At this point my mother could no longer take it, and I was sent to a therapist. The 'voices' were never quite as bad when I was alone; I could catch whispers and mutters, tiny fragments of words that echoed with a magnitude that made me feel like I was stood in a room so big that even if I could see the walls and ceiling, it would be beyond my comprehension, but due to their vague quality, I had the feeling that they weren't meant to be heard, and so I wouldn't answer.

For about ten minutes, the therapist was puzzled as to why I'd been sent to him – I could feel that much. I answered his questions politely, and I didn't appear to be communicating with voices of my own creation. But then it all went horribly wrong, and my blissful lack of knowledge was brought to a horrible stop. Perhaps that was the best; it meant I could try to hide, to duck away from the terrible reputation that my abilities burdened me with.

I can vividly remember there was a silence, under which I could hear a faint scribbling. Doubtless the doctor was scribbling down a few notes. By now I could sense a faint tendril of sadness reaching out to me; by tentatively feeling my way along it, I concluded that it was coming from the doctor himself. It was an invisible cord linking the two of us together, a faint path that it seemed only I could tread, and yet here was this unfathomable sadness that I longed to know the cause of. It crushed me, winding around my neck so that I could barely breathe, it refused to let me go no matter how hard I wrestled with it in the dark.

"Why are you sad?"

There was a weighty silence, and then a thud as the pencil and clipboard fell to the floor. The pressure upon my throat lifted a little, but breathing was still an effort, especially considering what I'd said after all those years of silence.

"I... I'm sorry?" There was a slight break in the doctor's voice, but years of practise allowed him to pretend that nothing was wrong.

I pressed my lips together, and said nothing.

Then, distinctly if a little quieter, I heard him speak. My close friend died.

"Oh. I'm sorry."

"What?" The professional veneer of his voice was beginning to crack. I heard him cough, as if trying to regain control. "Is someone talking to you now?"

It was my turn to be confused. "Yes – you are," I said slowly.

A barely concealed sigh. "I mean inside your head. What are they saying?"

"No." I frowned. "You're talking to me. You did just now. You said a close friend had died."

A stunned silence. The tendril had completely withdrawn, and instead I was surrounded by an icy suspicion that made me shiver.

"How..."

"But you just said it." I was panicking now. What was going on? "You did, I heard you!"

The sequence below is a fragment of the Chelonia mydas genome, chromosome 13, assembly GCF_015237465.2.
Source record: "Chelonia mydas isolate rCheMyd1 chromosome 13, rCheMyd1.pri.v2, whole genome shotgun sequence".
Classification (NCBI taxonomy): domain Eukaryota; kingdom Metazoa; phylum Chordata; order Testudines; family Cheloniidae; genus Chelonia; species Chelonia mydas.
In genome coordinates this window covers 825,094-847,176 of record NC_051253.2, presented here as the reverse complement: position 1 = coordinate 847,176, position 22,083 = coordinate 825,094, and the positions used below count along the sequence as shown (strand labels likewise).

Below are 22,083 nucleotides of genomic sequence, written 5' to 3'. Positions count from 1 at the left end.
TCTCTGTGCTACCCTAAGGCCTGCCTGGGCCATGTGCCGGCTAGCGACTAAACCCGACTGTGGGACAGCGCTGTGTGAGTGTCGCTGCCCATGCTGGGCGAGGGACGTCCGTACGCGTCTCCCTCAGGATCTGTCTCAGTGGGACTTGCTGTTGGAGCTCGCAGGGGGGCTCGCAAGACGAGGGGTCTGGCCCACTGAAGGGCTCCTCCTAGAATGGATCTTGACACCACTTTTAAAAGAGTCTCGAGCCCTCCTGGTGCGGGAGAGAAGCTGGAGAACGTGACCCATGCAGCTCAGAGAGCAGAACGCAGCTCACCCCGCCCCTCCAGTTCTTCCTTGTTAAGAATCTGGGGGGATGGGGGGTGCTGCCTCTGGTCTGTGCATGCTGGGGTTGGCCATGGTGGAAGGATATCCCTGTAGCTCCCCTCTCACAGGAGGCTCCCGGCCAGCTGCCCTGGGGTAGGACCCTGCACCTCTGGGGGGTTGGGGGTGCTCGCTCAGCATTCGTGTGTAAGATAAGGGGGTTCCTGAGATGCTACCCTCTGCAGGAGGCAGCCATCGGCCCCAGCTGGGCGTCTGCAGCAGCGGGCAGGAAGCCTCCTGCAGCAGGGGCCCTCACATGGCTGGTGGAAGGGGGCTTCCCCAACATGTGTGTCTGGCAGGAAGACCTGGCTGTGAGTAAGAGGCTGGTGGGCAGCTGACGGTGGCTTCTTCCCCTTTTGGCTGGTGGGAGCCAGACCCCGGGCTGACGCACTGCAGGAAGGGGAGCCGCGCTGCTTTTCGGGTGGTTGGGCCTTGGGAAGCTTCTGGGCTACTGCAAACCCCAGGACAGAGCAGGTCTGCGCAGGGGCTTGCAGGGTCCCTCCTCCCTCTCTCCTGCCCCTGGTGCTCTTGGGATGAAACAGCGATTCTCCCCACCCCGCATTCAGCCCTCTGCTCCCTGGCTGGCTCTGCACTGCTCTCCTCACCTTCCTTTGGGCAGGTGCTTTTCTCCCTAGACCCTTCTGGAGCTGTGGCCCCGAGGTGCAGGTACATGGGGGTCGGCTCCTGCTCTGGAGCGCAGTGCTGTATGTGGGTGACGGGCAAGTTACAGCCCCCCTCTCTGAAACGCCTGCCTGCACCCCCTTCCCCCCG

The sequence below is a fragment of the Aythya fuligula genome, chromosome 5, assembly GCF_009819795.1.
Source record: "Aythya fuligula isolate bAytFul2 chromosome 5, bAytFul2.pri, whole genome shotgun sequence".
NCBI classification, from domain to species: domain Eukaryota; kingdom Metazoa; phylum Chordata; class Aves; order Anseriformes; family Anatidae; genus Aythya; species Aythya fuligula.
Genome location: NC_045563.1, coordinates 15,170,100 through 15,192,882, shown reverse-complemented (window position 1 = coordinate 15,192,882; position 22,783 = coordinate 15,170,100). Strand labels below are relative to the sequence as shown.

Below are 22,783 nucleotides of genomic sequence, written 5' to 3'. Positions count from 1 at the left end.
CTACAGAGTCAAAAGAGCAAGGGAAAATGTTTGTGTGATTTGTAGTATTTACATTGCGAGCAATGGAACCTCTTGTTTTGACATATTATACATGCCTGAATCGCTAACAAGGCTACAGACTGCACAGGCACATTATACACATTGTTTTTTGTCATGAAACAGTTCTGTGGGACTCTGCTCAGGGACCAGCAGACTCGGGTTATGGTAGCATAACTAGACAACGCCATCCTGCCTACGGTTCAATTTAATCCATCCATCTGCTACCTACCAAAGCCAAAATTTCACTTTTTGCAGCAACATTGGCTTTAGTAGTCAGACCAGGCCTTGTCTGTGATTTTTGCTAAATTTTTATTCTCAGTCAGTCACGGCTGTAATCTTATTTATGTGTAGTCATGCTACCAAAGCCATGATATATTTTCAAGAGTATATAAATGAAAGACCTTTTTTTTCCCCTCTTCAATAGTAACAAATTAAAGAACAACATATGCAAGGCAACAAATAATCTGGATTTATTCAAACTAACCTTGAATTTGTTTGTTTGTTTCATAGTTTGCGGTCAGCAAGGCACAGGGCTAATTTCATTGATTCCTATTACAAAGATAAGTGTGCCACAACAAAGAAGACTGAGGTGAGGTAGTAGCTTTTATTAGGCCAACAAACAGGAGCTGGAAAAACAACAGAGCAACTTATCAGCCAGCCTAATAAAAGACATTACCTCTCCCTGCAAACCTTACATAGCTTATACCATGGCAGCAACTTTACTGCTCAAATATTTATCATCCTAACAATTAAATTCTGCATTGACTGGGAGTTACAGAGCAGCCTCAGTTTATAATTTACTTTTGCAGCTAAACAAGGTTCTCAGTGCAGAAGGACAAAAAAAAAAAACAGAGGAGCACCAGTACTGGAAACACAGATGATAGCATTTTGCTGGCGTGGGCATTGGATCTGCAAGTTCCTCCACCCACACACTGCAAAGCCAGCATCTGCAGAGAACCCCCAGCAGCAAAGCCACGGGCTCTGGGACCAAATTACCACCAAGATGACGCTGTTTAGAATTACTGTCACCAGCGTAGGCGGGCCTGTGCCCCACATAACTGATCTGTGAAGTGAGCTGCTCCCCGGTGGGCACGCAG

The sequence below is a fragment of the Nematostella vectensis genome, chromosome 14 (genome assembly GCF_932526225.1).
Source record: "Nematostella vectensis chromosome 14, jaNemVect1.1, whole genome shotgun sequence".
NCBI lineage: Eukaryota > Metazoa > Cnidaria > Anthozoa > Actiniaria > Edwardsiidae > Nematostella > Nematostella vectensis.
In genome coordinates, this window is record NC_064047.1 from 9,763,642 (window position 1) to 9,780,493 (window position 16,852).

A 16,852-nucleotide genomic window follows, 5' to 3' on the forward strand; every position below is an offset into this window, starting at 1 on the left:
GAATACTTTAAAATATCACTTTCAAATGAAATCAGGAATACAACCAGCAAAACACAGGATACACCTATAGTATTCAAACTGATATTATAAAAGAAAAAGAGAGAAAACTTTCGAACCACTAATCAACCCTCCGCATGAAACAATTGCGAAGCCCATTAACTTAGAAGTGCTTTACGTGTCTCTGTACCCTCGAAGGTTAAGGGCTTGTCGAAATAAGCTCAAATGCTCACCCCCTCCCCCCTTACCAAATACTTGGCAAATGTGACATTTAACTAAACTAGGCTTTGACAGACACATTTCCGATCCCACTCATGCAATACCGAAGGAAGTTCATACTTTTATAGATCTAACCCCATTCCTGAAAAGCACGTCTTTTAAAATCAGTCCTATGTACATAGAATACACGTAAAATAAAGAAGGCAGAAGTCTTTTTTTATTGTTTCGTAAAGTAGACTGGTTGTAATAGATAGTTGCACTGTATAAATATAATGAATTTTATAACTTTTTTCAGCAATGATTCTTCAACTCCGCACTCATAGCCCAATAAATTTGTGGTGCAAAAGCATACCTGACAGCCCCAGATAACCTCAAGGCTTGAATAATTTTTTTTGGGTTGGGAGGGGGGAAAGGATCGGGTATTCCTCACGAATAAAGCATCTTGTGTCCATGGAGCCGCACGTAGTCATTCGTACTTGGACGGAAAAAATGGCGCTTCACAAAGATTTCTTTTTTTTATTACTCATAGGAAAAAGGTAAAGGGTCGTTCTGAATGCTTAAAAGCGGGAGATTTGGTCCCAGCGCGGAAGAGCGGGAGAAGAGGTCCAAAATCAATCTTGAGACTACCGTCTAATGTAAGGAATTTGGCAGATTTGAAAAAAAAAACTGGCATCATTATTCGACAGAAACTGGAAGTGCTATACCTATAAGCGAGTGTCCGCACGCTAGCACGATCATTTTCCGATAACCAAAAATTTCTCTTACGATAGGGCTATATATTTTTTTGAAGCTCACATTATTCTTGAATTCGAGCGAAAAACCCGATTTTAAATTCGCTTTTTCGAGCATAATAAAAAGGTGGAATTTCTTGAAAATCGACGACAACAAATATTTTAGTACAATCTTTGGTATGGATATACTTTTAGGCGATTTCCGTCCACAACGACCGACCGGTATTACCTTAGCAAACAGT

"I didn't say anything." His voice quivered with emotion.

"It was your voice-"

This is freaky. Why does she keep insisting that I said anything? How does she know about Michael?

"Michael's your friend, isn't he?" I replied, desperate to prove it to him. I was right, he was mistaken. After spending my entire life relying on my ears as my lifeline to the world that I wasn't allowed to see, I couldn't let him announce that they'd been wrong this whole time. "The one who died. You told me, I heard you. Why do you keep insisting that I'm lying when I can hear you?" My voice filled my ears, an infantile shriek that was close to tears.

"I've got to, uh, go and check some notes, okay?" Then there was the abrupt slam of a door, and I was let alone, isolated, in the darkness, my only anchor the chair I sat on as the rest of my world collapsed around my feet.

I never visited him again. As far as I could tell he didn't want me in his clinic. Whenever anyone mentioned his name after that, I couldn't help but remember the tug of his sadness, as well as the bitter after-taste of the antipsychotic medicine he put me on, although I quickly stopped taking it as every dose made me violently sick, and left me with a blinding headache. For several hours my own pain would drive the pain of others away, and I could hear nothing for my own internal screaming.

But my problem was made all too clear by that encounter, my ability laid bare for all to see. My own family remained at a wary distance, frightened of what their daughter could do. And I was frightened too. Barely fourteen, and I could trust nothing that I heard. I learned that some words were ear-words and some were mind-words, some everyone heard, and others only I could understand. I had great difficulty telling the difference, however, and gradually I spoke less and less for fear of slipping up. I developed a system of speaking only when tapped on the arm or hand, but preferred to spend hours by myself, interpreting the meaning of Braille letters through my fingertips. Having someone read to me was still a rare pleasure, and one that was safe enough to engage in; I was not required to speak, only to listen, and even then I had the reassurance that these were ear-words, safe words, dictated to me from the solidity of printed pages from which they would never stray.